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There is no silence like a hospital room at night.
This when the other six beds were empty and I
Was barely eleven, with an IV in my arm and
The soft light of the city through the louvered blinds,
The occasional truck vibration in the rain-washed streets,
The weak light in the polished hall, my nurse call button
Glowing like a single lidless eye, like a handless watch
Telling me that no one would come till dawn.
I longed to buzz a nurse just to hear a voice,
But was far too polite a kid to make any trouble.
Besides, I knew the night nurse was cold mortuary stone
And wouldn't come unless I rang for her, and then
Her voice would only hurt as when I told her of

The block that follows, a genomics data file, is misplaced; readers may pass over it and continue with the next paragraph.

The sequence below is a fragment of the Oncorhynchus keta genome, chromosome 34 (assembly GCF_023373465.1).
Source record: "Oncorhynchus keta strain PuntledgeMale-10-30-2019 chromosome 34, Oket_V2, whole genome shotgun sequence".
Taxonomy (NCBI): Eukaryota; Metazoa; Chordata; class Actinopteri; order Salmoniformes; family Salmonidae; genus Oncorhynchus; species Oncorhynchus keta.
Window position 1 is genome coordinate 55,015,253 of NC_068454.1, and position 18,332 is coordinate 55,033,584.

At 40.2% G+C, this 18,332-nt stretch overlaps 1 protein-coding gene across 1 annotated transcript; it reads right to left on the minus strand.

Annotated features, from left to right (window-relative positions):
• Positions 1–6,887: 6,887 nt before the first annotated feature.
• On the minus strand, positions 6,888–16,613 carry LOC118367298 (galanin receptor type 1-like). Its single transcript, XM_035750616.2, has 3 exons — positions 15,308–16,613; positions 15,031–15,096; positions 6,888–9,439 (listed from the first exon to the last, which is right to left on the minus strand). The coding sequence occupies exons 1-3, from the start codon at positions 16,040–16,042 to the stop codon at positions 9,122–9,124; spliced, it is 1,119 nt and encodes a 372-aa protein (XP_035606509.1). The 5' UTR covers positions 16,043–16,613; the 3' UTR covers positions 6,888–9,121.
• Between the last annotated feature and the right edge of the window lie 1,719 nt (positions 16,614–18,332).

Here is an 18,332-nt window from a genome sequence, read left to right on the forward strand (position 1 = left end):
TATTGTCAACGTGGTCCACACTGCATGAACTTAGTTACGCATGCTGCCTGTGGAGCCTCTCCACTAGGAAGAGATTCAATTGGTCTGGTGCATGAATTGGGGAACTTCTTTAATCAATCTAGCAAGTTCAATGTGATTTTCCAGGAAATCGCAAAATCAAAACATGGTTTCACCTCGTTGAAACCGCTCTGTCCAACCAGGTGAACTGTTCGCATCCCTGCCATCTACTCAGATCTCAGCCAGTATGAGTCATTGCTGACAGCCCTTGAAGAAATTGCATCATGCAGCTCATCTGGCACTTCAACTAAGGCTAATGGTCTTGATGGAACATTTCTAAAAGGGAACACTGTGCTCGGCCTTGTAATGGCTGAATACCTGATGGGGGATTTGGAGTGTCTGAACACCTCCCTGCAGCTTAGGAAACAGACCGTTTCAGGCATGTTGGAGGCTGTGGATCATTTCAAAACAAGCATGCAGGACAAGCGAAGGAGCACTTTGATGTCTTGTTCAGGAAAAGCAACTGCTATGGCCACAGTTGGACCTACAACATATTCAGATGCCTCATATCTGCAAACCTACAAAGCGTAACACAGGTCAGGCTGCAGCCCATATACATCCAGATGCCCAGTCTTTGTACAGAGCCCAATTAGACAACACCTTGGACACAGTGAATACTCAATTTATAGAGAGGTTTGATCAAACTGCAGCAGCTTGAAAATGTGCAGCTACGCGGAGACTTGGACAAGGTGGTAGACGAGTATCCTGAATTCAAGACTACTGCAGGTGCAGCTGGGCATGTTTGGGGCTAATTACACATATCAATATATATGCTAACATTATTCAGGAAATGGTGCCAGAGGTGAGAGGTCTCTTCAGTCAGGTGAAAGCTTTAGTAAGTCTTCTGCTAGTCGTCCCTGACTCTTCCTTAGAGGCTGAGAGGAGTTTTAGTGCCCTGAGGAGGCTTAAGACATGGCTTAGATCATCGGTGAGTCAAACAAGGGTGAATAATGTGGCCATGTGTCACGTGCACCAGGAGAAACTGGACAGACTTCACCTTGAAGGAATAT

The plastic model tugboat my dad might bring me,
And she, "It'll have to be disinfected and will melt."
I had lain in that bed for over two weeks,
Seeing only eyes surrounded by white cloth;
They explained to me that one more disease
Coupled to my four would be one too many.
So I lay very still, because I was very weak,
Hating the dull ache of the IV needle in my vein.
But there was something lovely in that silence.
Even now I feel the surrender of my frail body
Under the clean white cotton, listening to the
Tiniest sounds as a conductor to his orchestra.
I tried not to move, not to swallow, not to breathe.
A place where aloneness is a friend, a gust of rain
Blown against the thermopane, a violin solo.
Thirst and Consequences © 2002 by Eric Green
Published by Doctor True House Press
All rights reserved.